The announcement comes as HP approaches the fourth year of its five-year turnaround plan. Over this time, the company has executed at least somewhat successfully against its turnaround objectives.
“Our work during the past three years has significantly strengthened our core businesses to the point where we can more aggressively go after the opportunities created by a rapidly changing market,” said Meg Whitman, Chairman, President and Chief Executive Officer of HP. “The decision to separate into two market-leading companies underscores our commitment to the turnaround plan. It will provide each new company with the independence, focus, financial resources, and flexibility they need to adapt quickly to market and customer dynamics, while generating long-term value for shareholders. In short, by transitioning now from one HP to two new companies, created out of our successful turnaround efforts, we will be in an even better position to compete in the market, support our customers and partners, and deliver maximum value to our shareholders.”
Not all marriages are made in heaven, and the news that Stratasys and HP have agreed to discontinue their manufacturing and distribution agreement for 3D printers, effective at the end of 2012 proves it. The relationship lasted only a couple of years.
Stratasys said it does not expect the termination of its agreement with HP to have a material impact on its financial results for the current year and intends to work closely with HP to ensure a smooth transition for customers. I doubt, though, if the same holds true for HP.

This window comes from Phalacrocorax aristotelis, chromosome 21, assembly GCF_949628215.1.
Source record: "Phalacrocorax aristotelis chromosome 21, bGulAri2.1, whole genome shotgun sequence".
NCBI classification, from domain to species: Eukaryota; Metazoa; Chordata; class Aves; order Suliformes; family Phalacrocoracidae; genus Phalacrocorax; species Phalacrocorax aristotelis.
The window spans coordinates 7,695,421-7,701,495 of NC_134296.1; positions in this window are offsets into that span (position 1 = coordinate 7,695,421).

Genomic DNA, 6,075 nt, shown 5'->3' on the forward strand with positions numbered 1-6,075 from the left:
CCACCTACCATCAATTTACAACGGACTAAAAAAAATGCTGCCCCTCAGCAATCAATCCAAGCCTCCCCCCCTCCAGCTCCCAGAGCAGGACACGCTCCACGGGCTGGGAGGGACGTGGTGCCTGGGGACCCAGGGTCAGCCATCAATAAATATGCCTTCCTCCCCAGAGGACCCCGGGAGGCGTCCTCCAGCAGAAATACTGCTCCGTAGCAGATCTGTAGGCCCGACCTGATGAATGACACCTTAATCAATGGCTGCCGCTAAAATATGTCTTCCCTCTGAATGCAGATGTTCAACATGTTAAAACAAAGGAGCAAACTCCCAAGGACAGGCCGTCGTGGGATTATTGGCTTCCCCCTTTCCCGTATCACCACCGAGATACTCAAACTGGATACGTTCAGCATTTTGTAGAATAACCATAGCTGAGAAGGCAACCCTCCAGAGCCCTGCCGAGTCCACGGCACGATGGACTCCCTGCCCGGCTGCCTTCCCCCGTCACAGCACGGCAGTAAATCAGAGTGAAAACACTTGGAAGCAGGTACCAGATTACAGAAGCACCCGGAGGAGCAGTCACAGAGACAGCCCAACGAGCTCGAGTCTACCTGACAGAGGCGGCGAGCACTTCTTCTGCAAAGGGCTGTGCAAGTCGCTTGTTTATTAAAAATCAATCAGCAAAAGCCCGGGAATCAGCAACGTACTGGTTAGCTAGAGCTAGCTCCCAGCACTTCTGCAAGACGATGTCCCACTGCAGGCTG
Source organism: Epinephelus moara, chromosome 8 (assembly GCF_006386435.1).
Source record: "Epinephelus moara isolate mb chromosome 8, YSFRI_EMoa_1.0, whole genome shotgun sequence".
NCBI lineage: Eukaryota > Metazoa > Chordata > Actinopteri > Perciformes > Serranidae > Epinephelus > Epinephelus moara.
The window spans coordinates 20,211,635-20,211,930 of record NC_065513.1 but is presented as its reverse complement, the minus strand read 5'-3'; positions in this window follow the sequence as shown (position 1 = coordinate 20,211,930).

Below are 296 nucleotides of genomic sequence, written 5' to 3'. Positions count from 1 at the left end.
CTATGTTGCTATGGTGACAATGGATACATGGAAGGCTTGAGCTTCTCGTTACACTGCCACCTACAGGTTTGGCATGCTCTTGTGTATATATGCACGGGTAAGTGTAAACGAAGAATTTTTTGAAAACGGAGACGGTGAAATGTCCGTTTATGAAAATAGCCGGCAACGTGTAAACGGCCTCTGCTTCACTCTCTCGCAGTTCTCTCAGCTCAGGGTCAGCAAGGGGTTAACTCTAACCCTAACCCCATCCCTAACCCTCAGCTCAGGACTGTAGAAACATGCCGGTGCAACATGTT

Under the terms of the definitive agreement signed in January 2010, Stratasys developed and manufactured for HP an exclusive line of 3D printers based on Stratasys’ Fused Deposition Modeling (FDM) technology. Later that year, HP began a phased rollout of the 3D printers in the MCAD market in select European countries, but never made it over here to North America, which was both a mystery and a shame.
When Stratasys made the original distribution announcement with HP, it was regarded as a pretty big deal. The announcment also boosted Stratasys’ stock price. It truly was a big announcement for additive fabrication, but I don’t think many in the industry regarded it as the turning point for the technology. In the end, the annoucement and partnership never did fulfill the initial hype or substantive change in the additive fabrication market.
To be fair to HP, though, it only got Stratasys’ entry level UPrint and Dimension product lines. I think this was done to expand Stratasys market presence and installed base without canibalizing its more lucrative high-end 3D printer market that it wanted to keep. Fair enough.
It always puzzled me, though, why HP didn’t develop and market its own 3D printer for a worldwide market — especially at the low-end, prosumer level. After all, HP has provided 3D print heads for ZPrinters (now owned by 3D Systems) and is a market leader in 2D printers. Why not go the next step to develop and mass market your own 3D printing machine?
Admittedly, these are tough times, and no technology company knows that better than HP.